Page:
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OML-AO-3989

June 8, 2005

The staff of the Committee on Open Government is authorized to issue advisory opinions. The ensuing staff advisory opinion is based solely upon the facts presented in your correspondence.

Dear

As you are aware, I have received your letter, which largely focuses on quorum and majority requirements applicable to the Dutchess County Legislature and its committees.

It is noted at the outset that the issues that you raised deal tangentially with the Open Meetings Law. However, since various provisions of that statute may be implicated by the application of the provisions to which you referred, I believe that it is within the authority of this office to respond. In this regard, I offer the following comments.

First, the County Legislature is clearly required to comply with the Open Meetings Law, and in my view, committees consisting of two or more of its members are also required to do so. That statute pertains to meetings of public bodies, and a "meeting" is a convening of a quorum of a public body for the purpose of conducting public business [see §102(1)]. Absent a quorum, the Open Meetings Law does not apply [see e.g., Mobil Oil Corp. v. City of Syracuse Industrial Development Agency, 224 AD2d 15, motion for leave to appeal denied, 89 NY2d 811 (1997)]. Further, when a committee consists solely of members of a public body, such as the County Legislature, the committee constitutes a "public body."

By way of background, when the Open Meetings Law went into effect in 1977, questions consistently arose with respect to the status of committees, subcommittees and similar bodies that had no capacity to take final action, but rather merely the authority to advise. Those questions arose due to the definition of "public body" as it appeared in the Open Meetings Law as it was originally enacted. Perhaps the leading case on the subject also involved a situation in which a governing body, a school board, designated committees consisting of less than a majority of the total membership of the board. In Daily Gazette Co., Inc. v. North Colonie Board of Education [67 AD 2d 803 (1978)], it was held that those advisory committees, which had no capacity to take final action, fell outside the scope of the definition of "public body".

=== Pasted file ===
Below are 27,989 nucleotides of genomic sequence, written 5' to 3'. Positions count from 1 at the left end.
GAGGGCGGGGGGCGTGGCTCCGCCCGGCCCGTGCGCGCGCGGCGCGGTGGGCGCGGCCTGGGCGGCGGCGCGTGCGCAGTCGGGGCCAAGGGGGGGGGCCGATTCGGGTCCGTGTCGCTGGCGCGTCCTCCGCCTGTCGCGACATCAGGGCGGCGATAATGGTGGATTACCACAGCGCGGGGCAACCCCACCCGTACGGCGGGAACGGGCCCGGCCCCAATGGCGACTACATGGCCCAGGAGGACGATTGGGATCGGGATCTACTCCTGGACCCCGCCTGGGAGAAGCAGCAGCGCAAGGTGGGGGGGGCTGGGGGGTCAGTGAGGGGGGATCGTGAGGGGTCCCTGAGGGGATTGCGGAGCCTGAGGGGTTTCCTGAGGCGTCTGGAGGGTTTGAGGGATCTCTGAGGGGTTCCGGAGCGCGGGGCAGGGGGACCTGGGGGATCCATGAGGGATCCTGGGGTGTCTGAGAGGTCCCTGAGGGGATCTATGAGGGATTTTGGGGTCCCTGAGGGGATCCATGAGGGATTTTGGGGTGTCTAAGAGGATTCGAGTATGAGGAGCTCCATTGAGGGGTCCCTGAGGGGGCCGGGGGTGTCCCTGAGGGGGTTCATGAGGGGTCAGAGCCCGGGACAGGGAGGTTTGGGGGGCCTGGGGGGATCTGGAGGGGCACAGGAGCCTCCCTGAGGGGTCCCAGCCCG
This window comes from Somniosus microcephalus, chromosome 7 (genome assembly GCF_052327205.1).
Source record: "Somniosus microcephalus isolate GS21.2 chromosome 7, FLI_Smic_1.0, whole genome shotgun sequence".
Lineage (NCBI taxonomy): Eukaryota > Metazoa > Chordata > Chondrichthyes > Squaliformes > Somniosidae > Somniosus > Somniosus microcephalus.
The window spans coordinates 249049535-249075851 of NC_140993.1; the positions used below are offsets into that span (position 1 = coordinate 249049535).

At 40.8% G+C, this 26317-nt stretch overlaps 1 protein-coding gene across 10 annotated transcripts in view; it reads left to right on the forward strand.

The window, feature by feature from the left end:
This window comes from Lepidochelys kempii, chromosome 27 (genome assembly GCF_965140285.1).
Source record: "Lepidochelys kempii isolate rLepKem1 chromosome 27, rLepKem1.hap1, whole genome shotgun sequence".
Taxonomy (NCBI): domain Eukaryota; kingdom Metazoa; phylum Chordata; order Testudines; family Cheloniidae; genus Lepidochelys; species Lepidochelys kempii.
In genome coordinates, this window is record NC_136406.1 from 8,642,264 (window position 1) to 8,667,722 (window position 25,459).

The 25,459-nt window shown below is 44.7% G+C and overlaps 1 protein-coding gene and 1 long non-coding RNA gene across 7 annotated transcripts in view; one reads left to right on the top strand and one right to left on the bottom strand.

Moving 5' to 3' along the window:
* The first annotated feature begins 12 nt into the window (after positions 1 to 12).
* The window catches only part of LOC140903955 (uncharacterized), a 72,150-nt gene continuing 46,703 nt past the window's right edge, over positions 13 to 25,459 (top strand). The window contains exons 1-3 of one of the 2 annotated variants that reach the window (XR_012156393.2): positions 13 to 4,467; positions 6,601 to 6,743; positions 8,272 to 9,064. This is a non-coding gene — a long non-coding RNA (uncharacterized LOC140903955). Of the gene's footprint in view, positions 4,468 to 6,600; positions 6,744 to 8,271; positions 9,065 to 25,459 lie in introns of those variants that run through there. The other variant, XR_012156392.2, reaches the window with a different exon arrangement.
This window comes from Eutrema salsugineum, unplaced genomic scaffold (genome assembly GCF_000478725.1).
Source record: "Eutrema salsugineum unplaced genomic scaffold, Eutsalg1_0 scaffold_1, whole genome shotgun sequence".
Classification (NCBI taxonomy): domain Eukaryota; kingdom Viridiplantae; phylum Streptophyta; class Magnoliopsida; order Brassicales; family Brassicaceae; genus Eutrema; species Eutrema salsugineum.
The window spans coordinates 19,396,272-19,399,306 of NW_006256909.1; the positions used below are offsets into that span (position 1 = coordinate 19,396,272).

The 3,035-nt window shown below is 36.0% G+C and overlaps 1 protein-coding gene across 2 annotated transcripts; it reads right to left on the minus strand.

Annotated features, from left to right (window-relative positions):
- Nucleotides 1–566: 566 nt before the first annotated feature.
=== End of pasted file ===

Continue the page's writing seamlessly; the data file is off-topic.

Nevertheless, prior to its passage, the bill that became the Open Meetings Law was debated on the floor of the Assembly. During that debate, questions were raised regarding the status of "committees, subcommittees and other subgroups." In response to those questions, the sponsor stated that it was his intent that such entities be included within the scope of the definition of "public body" (see Transcript of Assembly proceedings, May 20, 1976, pp. 6268-6270).

Due to the determination rendered in Daily Gazette, supra, which was in apparent conflict with the stated intent of the sponsor of the legislation, a series of amendments to the Open Meetings Law was enacted in 1979 and became effective on October 1 of that year. Among the changes was a redefinition of the term "public body". "Public body" is now defined in §102(2) to include:

"...any entity for which a quorum is required in order to conduct public business and which consists of two or more members, performing a governmental function for the state or for an agency or department thereof, or for a public corporation as defined in section sixty-six of the general construction law, or committee or subcommittee or other similar body of such public body."

Although the original definition made reference to entities that "transact" public business, the current definition makes reference to entities that "conduct" public business. Moreover, the definition makes specific reference to "committees, subcommittees and similar bodies" of a public body.

In view of the amendments to the definition of "public body", I believe that any entity consisting of two or more members of a public body, such as a committee or subcommittee consisting of members of a county legislature, would fall within the requirements of the Open Meetings Law, assuming that a committee discusses or conducts public business collectively as a body [see Syracuse United Neighbors v. City of Syracuse, 80 AD 2d 984 (1981)].

Second, as you aware, a "quorum", unless specific direction is provided by statute to the contrary, is, according to §41 of the General Construction Law, a majority of the total membership of a public body. Section 41 was amended in 2000 to authorize the presence of a quorum and the taking of action by public bodies by means of videoconferencing and states that:

"Whenever three of more public officers are given any power or authority, or three or more persons are charged with any public duty to be performed or exercised by them jointly or as a board or similar body, a majority of the whole number of such persons or officers, gathered together in the presence of each other or through the use of videoconferencing, at a meeting duly held at a time fixed by law, or by any by-law duly adopted by such board of body, or at any duly adjourned meeting of such meeting, or at any meeting duly held upon reasonable notice to all of them, shall constitute a quorum and not less than a majority of the whole number may perform and exercise such power, authority or duty. For the purpose of this provision the words 'whole number' shall be construed to mean the total number which the board, commission, body or other group of persons or officers would have were there no vacancies and were none of the persons or officers disqualified from acting."